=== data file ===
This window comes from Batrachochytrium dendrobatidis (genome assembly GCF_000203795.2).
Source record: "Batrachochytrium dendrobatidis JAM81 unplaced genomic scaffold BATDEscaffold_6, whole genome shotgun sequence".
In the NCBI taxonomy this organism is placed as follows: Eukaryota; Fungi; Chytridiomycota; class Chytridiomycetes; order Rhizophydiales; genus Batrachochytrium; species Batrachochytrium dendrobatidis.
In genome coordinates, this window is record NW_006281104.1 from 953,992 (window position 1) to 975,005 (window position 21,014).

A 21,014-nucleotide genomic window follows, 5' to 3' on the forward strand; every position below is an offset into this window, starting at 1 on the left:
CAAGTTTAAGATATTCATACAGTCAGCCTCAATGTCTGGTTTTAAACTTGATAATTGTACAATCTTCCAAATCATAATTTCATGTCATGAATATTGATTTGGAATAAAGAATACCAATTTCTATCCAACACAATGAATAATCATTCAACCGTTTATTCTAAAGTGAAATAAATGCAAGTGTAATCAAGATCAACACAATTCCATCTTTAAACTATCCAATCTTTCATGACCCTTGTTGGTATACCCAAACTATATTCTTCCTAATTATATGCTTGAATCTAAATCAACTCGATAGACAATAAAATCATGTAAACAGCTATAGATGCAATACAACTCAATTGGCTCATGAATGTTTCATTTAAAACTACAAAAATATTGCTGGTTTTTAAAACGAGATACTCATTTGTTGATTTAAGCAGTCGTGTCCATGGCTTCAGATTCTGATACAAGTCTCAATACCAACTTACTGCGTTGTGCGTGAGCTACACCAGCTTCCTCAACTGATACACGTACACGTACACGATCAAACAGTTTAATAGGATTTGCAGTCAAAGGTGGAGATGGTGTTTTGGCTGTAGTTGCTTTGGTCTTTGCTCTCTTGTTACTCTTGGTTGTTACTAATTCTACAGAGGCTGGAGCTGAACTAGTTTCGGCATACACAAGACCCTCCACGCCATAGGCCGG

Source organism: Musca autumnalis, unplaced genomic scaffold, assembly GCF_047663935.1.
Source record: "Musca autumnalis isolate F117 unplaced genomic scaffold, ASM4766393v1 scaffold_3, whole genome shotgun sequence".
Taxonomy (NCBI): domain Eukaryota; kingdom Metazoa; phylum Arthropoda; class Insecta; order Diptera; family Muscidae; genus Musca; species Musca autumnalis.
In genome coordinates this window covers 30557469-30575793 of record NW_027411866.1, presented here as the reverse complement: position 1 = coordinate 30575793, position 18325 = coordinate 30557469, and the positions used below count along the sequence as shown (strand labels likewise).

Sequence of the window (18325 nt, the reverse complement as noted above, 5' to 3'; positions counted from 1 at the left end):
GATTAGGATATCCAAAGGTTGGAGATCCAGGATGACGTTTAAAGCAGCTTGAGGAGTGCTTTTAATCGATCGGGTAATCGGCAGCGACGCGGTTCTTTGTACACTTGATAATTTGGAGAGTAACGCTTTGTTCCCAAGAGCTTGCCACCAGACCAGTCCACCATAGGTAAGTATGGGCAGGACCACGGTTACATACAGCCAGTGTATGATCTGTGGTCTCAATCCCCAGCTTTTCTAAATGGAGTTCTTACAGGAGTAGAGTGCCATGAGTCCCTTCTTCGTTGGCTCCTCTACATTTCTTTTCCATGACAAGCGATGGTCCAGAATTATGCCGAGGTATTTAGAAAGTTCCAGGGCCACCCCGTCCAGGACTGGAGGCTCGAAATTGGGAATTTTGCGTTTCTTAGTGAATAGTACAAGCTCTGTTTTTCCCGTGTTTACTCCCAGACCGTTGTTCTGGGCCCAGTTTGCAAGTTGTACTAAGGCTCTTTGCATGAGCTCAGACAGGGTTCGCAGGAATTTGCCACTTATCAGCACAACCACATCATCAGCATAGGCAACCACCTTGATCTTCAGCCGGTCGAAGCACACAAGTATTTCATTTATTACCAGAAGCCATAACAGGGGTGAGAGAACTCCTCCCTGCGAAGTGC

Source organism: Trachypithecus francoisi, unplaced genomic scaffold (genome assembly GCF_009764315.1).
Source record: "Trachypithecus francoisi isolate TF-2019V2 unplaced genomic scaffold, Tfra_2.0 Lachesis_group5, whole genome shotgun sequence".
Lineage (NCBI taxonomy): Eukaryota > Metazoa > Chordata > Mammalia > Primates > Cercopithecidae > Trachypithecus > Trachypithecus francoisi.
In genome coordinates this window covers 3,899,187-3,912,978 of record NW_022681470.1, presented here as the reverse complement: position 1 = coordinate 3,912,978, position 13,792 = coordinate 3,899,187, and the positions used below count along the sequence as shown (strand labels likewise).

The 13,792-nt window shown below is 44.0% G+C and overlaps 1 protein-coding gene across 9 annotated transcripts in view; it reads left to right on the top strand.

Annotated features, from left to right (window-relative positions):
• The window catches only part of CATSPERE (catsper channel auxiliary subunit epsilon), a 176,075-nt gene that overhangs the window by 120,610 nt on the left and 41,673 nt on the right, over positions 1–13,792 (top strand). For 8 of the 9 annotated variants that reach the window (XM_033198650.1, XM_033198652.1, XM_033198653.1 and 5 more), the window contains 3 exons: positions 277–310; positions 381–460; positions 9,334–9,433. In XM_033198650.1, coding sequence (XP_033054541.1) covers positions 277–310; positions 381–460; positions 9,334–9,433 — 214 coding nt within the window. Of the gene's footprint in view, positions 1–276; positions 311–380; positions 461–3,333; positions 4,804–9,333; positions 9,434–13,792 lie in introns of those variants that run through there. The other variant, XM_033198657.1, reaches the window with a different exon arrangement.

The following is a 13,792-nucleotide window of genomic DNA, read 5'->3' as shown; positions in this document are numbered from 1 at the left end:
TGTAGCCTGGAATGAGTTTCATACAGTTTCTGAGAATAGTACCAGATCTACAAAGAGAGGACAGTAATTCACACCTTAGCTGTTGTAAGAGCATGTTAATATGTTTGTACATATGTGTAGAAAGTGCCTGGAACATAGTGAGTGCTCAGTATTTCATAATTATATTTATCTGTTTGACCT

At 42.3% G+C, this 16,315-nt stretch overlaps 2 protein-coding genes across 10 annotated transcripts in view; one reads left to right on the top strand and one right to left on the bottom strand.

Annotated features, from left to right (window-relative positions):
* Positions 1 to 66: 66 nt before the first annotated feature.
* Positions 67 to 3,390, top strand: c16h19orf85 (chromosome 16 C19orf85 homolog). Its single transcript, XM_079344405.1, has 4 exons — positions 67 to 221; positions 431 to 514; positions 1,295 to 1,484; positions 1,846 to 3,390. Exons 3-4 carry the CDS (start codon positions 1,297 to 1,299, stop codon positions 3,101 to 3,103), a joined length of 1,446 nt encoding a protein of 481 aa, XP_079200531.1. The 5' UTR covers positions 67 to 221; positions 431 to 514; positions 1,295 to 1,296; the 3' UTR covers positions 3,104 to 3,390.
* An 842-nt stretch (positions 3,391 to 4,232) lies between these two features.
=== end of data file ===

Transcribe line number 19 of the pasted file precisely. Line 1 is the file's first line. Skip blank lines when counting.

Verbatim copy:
• The window catches only part of CATSPERE (catsper channel auxiliary subunit epsilon), a 176,075-nt gene that overhangs the window by 120,610 nt on the left and 41,673 nt on the right, over positions 1–13,792 (top strand). For 8 of the 9 annotated variants that reach the window (XM_033198650.1, XM_033198652.1, XM_033198653.1 and 5 more), the window contains 3 exons: positions 277–310; positions 381–460; positions 9,334–9,433. In XM_033198650.1, coding sequence (XP_033054541.1) covers positions 277–310; positions 381–460; positions 9,334–9,433 — 214 coding nt within the window. Of the gene's footprint in view, positions 1–276; positions 311–380; positions 461–3,333; positions 4,804–9,333; positions 9,434–13,792 lie in introns of those variants that run through there. The other variant, XM_033198657.1, reaches the window with a different exon arrangement.